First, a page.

But Cuomo has now come under fire from multiple directions: seven women, five of whom are former employees, have accused him of sexual harassment and inappropriate behaviour. The allegations range from groping to asking a 25-year-old employee if she had ever been with an older man. Letitia James, the state attorney general and former Cuomo ally, has appointed a team to investigate the governor. James has also released a damning report accusing the Cuomo administration of understating the number of Covid-19-related deaths in state nursing homes by approximately 50 per cent. Last spring, Cuomo had ordered nursing homes to take back residents who had been in the hospital with the virus, which the report suggests may have put residents at risk. Cuomo’s team has admitted under-counting care home resident deaths (by excluding those residents who died away from the care home premises), saying they did so in order to prevent the Trump administration from using the data against New York state at a time when the president was trying to refuse provision of protective equipment and relief to certain states.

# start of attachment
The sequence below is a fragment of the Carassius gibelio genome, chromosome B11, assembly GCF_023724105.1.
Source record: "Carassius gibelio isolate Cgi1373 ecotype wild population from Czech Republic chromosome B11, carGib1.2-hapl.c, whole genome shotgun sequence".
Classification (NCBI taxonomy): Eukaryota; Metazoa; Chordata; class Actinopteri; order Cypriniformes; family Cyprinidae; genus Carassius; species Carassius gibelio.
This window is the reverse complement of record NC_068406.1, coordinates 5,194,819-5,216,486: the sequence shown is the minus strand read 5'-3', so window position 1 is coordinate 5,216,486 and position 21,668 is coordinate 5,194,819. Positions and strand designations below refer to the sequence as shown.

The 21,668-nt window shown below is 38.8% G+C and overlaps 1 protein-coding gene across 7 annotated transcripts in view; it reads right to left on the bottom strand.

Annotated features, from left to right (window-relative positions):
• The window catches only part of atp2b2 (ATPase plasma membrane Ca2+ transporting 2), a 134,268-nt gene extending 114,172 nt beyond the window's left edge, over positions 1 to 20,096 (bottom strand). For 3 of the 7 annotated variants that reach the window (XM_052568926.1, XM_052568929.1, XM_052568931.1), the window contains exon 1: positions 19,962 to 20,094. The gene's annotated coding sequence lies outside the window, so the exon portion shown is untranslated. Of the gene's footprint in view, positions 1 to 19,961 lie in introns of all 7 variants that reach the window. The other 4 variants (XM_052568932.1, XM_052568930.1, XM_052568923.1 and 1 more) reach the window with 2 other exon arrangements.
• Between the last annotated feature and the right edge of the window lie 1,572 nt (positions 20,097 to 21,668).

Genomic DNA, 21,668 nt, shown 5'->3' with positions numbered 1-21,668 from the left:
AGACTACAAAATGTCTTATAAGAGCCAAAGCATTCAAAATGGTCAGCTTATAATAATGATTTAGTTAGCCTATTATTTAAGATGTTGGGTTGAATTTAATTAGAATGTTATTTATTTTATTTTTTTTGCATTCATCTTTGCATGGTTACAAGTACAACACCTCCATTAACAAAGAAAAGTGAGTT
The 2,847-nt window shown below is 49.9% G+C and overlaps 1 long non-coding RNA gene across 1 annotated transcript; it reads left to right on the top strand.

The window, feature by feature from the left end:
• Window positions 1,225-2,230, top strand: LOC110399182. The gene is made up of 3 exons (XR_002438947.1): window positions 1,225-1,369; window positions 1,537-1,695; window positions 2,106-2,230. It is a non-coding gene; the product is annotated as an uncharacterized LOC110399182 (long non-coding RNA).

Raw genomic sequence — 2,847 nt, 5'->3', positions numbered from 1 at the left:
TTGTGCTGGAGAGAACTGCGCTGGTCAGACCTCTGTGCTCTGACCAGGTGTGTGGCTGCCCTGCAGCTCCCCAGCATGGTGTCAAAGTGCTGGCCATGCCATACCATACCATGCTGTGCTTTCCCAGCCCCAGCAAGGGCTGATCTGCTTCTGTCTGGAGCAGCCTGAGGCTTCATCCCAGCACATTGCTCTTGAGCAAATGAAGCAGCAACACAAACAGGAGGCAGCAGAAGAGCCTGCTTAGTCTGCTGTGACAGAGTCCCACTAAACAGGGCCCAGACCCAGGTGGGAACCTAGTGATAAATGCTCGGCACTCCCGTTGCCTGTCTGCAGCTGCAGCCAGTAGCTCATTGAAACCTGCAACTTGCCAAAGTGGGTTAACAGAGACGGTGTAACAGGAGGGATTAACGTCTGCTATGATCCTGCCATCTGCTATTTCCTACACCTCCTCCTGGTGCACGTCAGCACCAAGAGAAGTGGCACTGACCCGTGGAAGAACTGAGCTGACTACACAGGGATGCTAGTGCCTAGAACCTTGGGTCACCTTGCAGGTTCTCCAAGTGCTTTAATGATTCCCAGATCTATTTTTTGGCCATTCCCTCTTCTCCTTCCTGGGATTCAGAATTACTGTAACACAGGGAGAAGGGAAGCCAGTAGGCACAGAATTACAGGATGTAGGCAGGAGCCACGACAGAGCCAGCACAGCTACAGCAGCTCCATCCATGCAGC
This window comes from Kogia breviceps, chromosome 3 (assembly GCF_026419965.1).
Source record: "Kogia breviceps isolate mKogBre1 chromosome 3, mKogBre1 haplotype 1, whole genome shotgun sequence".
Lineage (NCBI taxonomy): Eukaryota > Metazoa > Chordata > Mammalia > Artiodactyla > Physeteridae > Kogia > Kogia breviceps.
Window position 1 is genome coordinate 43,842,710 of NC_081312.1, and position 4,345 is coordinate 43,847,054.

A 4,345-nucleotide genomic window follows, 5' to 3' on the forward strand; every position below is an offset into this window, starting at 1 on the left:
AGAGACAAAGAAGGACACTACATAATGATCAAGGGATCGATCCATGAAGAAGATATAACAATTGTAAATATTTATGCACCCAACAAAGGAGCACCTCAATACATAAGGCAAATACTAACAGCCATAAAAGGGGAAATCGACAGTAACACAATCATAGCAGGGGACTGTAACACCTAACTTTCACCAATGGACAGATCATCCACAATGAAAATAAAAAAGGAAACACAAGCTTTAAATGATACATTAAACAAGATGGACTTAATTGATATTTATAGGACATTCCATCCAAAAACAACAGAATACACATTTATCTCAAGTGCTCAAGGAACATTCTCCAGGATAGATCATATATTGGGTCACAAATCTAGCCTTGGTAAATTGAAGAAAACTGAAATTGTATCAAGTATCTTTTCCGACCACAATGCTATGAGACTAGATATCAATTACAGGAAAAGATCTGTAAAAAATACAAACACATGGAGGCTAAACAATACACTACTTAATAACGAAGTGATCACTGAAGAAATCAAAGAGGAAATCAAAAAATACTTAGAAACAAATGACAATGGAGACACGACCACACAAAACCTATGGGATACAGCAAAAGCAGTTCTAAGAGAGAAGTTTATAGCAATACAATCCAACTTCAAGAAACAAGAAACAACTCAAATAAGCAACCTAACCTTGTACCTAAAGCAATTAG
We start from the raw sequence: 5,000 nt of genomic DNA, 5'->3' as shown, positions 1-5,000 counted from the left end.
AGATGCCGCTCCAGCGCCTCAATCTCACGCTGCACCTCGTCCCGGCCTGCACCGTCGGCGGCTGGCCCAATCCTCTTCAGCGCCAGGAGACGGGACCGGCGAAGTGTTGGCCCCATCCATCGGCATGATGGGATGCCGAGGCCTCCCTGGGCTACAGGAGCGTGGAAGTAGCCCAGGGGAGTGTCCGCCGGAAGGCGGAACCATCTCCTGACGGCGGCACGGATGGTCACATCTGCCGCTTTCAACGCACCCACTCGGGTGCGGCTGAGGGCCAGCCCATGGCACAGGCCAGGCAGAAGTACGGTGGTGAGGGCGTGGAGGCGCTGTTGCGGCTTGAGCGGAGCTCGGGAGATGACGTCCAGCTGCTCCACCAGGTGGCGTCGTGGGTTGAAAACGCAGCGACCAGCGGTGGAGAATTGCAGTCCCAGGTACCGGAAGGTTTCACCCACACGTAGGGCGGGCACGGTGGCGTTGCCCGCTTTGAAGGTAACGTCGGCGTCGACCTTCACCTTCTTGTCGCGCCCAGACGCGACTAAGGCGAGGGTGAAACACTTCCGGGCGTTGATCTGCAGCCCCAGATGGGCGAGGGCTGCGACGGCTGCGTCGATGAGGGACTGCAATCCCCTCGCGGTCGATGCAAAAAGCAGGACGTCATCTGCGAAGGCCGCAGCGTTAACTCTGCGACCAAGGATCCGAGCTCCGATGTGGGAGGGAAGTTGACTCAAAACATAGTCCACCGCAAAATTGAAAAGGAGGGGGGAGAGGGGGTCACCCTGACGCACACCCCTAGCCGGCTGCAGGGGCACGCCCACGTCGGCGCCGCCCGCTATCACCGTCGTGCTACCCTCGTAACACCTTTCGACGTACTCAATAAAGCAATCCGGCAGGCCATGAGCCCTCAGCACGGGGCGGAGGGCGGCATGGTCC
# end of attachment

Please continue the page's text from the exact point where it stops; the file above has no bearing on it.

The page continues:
Progressives in the state’s Democratic Congressional delegation, including Alexandria Ocasio-Cortez and Jamaal Bowman, have called for Cuomo’s resignation. So, too, has the most senior Democrat, the New York senator and Senate majority leader Chuck Schumer, as has the other New York senator, Kirsten Gillibrand. A group of Long Island Democrats serving in the New York state senate, a coalition previously seen as loyal to Cuomo, has also joined the ranks of his critics.
It is almost unbelievable that this is happening to Cuomo – but only almost. Despite his remarkable popularity over the past year, the misconduct of which he is accused would hardly be out of character. It isn’t just that Cuomo has been known for years as a bully, or that his staff has a reputation for yelling and bullying, too, or that he was the “enforcer” during his father’s political campaigns, or that he allegedly has no real friends in politics. It’s that if one looks more closely at the sequence of events that has shaken Cuomo’s governorship, one sees that the very same things that helped Cuomo on his way up have brought him to the brink of a dramatic downfall.